Everyone here has had malaria. It's profoundly common. I am told that in most cases, it is just a fact of life, not to be worried about. For children, it can be quite serious, so the anti-malarial medication is given at the first sign.
And it turns out that there is a type of malarial which affects the brain: cerebral malaria. Looks to me like the first identification of this may have been in the early sixties and there still is no diagnostic for it although new research suggests that there is a certain antibody reaction with a brain protein which might predispose one to this form of malaria.
From Bio Discovery Toronto:
Plasmodium falciparum malaria is one of the world's most deadly diseases, infecting an estimated 300 million to 500 million people and causing 1.5 million to 2.7 million deaths annually. A novel approach to preventing and treating severe and cerebral malaria has recently been developed. Studies demonstrated that stimulating the expression of the CD36 receptor (the major receptor mediating clearance of malaria in non-immune individuals) increases clearance of malaria and decreased the excessive pro-inflammatory responses that have been linked to severe and cerebral malaria.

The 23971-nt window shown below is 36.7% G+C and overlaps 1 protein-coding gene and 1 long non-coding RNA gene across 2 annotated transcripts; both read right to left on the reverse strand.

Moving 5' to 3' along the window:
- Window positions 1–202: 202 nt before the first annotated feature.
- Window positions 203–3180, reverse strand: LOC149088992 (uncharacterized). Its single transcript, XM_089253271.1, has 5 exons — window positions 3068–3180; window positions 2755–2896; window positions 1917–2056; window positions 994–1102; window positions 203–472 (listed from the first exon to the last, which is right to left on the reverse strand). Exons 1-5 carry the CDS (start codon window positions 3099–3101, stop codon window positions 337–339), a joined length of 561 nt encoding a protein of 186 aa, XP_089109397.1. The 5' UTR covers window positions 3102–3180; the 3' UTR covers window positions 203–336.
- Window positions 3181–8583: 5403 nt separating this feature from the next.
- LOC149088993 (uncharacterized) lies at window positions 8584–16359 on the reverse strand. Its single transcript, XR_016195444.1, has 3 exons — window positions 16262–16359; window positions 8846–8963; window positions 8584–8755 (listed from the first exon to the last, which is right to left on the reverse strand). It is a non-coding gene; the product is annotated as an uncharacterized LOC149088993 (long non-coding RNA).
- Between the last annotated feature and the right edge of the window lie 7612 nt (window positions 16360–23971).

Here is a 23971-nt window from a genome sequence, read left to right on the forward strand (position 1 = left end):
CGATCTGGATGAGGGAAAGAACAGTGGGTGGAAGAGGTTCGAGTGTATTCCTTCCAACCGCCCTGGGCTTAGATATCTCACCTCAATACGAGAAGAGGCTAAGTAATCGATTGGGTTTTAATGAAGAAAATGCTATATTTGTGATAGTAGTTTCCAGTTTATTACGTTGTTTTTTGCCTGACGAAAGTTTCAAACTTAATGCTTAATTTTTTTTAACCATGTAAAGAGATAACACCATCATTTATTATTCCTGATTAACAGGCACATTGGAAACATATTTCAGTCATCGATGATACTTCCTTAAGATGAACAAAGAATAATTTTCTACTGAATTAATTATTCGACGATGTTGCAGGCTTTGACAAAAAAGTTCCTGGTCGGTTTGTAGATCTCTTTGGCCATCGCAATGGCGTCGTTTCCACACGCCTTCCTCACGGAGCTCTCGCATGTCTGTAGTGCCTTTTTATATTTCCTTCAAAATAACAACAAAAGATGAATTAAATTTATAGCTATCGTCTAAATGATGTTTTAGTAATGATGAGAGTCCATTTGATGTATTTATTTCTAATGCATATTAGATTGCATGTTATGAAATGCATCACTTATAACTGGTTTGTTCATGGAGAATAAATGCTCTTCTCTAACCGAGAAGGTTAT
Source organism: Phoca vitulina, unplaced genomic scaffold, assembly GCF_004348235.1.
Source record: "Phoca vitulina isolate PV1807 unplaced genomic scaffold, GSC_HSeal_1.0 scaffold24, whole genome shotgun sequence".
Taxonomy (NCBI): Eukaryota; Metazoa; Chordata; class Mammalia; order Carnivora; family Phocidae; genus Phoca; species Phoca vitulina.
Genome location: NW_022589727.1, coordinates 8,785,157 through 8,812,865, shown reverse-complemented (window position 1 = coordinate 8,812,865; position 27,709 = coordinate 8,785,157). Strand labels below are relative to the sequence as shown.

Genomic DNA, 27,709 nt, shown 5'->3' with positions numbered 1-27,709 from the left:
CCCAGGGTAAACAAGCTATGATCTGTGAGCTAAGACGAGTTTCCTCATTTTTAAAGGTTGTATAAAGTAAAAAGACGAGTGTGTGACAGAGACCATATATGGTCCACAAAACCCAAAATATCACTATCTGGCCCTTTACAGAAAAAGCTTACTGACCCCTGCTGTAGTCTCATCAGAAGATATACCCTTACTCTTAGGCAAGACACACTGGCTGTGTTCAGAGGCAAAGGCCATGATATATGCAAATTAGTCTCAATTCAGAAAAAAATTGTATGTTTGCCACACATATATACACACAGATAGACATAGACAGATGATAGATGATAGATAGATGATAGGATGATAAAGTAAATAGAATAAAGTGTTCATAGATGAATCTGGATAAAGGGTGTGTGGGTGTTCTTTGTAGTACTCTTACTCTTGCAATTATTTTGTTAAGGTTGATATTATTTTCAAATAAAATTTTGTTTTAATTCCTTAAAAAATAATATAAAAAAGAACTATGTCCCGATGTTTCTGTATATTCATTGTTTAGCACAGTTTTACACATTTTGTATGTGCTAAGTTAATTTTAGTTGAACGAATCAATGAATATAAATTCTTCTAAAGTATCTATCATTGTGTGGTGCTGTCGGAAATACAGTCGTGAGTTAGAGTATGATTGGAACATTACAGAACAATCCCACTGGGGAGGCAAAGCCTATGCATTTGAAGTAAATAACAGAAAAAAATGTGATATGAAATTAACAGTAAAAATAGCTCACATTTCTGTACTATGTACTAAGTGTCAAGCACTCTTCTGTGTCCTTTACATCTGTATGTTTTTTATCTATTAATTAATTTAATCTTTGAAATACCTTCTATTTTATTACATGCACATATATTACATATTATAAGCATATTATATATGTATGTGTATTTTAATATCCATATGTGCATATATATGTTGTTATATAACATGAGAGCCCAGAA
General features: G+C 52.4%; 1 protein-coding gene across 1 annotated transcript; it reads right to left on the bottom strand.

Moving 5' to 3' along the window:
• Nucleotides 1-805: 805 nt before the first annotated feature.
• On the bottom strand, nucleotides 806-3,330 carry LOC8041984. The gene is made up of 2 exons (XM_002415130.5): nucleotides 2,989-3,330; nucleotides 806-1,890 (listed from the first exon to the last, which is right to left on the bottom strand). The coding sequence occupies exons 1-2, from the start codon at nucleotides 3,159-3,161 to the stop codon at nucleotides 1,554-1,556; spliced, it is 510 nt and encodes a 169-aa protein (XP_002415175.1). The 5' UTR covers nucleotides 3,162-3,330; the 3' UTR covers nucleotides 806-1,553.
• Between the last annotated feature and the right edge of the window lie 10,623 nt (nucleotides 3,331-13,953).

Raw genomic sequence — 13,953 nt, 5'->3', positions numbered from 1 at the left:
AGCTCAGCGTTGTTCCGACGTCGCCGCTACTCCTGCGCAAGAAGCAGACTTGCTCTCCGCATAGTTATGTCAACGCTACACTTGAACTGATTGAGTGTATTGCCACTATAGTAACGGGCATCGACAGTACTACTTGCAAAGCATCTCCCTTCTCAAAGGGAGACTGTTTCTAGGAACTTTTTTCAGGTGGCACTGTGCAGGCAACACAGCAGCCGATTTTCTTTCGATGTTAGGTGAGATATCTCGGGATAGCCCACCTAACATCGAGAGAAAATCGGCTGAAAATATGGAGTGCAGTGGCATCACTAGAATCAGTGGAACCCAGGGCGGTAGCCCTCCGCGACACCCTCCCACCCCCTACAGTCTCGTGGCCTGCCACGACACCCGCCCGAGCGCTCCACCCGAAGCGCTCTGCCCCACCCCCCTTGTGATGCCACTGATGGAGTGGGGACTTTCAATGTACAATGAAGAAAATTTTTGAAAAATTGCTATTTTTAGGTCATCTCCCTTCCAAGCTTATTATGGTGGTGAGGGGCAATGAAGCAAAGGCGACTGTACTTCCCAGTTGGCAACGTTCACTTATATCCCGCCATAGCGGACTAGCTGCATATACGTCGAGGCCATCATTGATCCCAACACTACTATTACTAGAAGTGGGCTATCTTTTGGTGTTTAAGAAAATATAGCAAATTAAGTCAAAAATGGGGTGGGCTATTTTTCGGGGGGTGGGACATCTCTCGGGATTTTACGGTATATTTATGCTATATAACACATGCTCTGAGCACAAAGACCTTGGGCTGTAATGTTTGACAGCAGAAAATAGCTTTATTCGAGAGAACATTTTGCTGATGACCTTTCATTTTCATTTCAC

My local guide, Raymond, tells me that some people recover from cerebral malaria and show no signs of damage. Tomorrow, I have an appointment with a doctor at the Government Hospital who can tell me more.